Condensers and cooling water system — Next, the steam exits the turbines and passes over cool tubes in the condenser. The condensers capture the used steam and transform it back to water. The cooled water is then pumped back to the boiler to repeat the heating process. At the same time, water is piped from a reservoir or river to keep the condensers constantly cool. This cooling water, now warm from the heat exchange in the condensers, is released from the plant.
Water purification — To reduce corrosion, plants purify water for use in the boiler tubes. Wastewater is also treated and pumped out to holding ponds.
Ash systems — Ash is removed from the plant and hauled to disposal sites or ash lagoons. Ash is also sold for use in manufacturing cement.
transformer and transmission lines — transformers increase the voltage of the electricity generated. transmission lines then carry the electricity at high voltages from the plant to substations in cities and towns.
Types of thermal plants
Many of Canada’s large thermal plants use a simple-cycle process to generate electricity. Fuel is burned to heat water to create steam, and much of the heat is vented as hot air or steam. While these conventional thermal plants use less fuel than plants in the past to generate the same amount of power, they still lose energy in the form of exhaust heat or steam.
Some thermal plants have been converted from simple cycle to combined-cycle generation, a form of more advanced thermal technology. These plants capture waste heat from exhaust gases to produce more electricity and to use fuel more efficiently. Gas-fired combined cycle plants have a heat conversion efficiency of about 60 per cent, compared to 35 per cent for conventional simple-cycle plants.
Cogeneration is another important innovative thermal technology, which is increasing in use. Cogeneration plants produce electricity and usable heat or steam from a single fuel source such as natural gas. A cogeneration plant captures heat that would be otherwise wasted to provide heat or steam to a building or facility.
Inorganic Chemistry is the study of the structures, properties, and behaviours incl. reactions, of elements, mixtures e.g. in solutions, and chemical compounds that do not contain carbon-hydrogen bonds (such compounds are defined as "organic" for the purposes of chemical classification so study of those compounds is considered organic chemistry).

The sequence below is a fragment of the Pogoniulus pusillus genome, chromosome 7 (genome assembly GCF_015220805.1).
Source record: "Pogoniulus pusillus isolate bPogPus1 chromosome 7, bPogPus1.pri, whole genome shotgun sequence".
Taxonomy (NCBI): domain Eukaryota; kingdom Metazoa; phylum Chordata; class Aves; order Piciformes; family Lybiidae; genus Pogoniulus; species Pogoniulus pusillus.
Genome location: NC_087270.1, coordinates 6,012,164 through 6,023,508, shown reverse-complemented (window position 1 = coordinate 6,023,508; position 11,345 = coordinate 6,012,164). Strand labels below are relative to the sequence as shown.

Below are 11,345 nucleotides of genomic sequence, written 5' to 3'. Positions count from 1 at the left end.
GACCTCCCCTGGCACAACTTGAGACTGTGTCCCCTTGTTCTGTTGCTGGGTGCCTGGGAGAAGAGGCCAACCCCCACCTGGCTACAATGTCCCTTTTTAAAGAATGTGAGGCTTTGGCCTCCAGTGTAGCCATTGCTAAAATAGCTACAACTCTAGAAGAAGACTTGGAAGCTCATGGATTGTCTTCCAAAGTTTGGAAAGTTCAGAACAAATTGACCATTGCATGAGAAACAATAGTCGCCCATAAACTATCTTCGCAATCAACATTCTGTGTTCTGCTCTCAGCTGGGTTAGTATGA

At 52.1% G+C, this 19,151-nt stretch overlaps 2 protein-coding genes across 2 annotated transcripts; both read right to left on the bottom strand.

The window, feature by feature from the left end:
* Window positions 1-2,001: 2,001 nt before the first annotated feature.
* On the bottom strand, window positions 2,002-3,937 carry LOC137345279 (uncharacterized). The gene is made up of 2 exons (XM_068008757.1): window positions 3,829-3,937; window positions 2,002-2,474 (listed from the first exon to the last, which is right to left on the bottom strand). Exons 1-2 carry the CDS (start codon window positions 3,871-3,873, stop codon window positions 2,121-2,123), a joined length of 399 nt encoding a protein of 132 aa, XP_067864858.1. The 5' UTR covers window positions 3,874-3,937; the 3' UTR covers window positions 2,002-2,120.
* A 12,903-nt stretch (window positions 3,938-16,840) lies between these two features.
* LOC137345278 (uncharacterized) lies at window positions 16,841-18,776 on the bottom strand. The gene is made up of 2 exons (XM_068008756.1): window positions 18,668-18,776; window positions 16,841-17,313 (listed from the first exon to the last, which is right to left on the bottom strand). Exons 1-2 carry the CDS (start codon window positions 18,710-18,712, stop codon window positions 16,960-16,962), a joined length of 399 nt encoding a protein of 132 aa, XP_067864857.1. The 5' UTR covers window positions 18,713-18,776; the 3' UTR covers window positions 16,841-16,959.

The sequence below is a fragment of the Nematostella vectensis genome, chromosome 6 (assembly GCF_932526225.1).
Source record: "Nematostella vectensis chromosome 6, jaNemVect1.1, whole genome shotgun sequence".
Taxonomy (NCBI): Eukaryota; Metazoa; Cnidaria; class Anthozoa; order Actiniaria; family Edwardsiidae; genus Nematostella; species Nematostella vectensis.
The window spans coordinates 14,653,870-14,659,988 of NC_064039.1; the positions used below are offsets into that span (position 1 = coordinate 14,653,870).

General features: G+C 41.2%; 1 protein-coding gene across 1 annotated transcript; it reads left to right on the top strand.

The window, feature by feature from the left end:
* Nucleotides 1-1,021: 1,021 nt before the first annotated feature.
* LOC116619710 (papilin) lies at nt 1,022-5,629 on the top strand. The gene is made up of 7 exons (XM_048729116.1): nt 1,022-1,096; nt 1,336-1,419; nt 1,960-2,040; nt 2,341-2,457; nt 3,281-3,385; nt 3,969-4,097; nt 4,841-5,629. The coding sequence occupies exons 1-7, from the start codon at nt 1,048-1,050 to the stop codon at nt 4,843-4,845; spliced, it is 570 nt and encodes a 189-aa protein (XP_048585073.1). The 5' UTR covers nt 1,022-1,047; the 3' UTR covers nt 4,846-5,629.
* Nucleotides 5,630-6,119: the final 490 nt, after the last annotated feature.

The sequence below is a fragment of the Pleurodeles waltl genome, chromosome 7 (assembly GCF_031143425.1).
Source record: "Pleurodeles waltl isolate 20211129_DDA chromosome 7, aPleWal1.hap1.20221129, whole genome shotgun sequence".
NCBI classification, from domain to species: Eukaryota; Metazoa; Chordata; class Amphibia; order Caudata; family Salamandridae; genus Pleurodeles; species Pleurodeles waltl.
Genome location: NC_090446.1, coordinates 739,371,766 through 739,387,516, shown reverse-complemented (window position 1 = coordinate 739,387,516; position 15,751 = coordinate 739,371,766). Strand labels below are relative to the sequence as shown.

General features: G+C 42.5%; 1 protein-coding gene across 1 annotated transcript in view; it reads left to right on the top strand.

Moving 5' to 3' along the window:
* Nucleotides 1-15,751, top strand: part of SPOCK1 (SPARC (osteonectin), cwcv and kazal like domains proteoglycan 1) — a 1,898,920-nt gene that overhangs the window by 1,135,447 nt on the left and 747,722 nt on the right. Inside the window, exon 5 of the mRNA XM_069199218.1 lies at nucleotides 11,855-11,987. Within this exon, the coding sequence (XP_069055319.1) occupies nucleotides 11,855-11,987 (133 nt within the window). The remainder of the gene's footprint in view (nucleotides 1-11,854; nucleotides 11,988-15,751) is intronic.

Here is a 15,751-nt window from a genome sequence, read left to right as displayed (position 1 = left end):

In some subject-areas of study and research the distinction between organic and inorganic chemistry is unclear and is said to overlap. For example, organometallic chemistry (the study of chemical compounds whose molecules include bond(s) between carbon and a metal) includes aspects of both inorganic chemistry and organic chemistry. However, most (and often all) of the chemistry normally studied at school level may be clearly defined as either Organic orInorganic Chemistry.
It is useful to be aware that most biological chemicals, i.e. those generated by plant or animal life, are organic because they include carbon-hydrogen bonds. However that is a very general observation and there are too many common exceptions to use it as a "rule". Some inorganic chemicals e.g. carbon dioxide (CO2) are also found and created by living things.
It is useful to understand what is inorganic chemistry in order to know which books or sections to use when researching chemistry questions, e.g. looking-up information in textbooks and via other sources and media.
As much of introductory (school-level) inorganic chemistry is concerned with the chemical elements, a convenient way to identify key topics within introductory inorganic chemistry is using the periodic table: The periodic table is structured in such a way as to group together elements whose structures follow certain patterns and so have particular properties in common.
Inorganic Chemistry Topics identifiable from the Periodic Table include, the chemistry of the following elements, from left-to-right across the Periodic Table:
Groups I and II (of the Periodic Table), which are also known as the s-block elements.
The elements of Group I are known as Alkali Metals, and include: Lithium (Li), Sodium (Na), Potassium (K), Rubidium (Rb), Caesium (Cs), and the rare radioactive element Francium (Fr).
The elements of Group II are known as Alkaline Earth Metals, and include: Beryllium (Be), Magnesium (Mg), Calcium (Ca), Strontium (Sr), Barium (Ba), and the rare radioactive element Radium (Ra).
Transition Metals, which are also known as the d-block elements.
Group III This includes the non-metallic element Boron (B), Aluminium (Al), together with Gallium (Ga), Indium (In) and Thallium (Tl).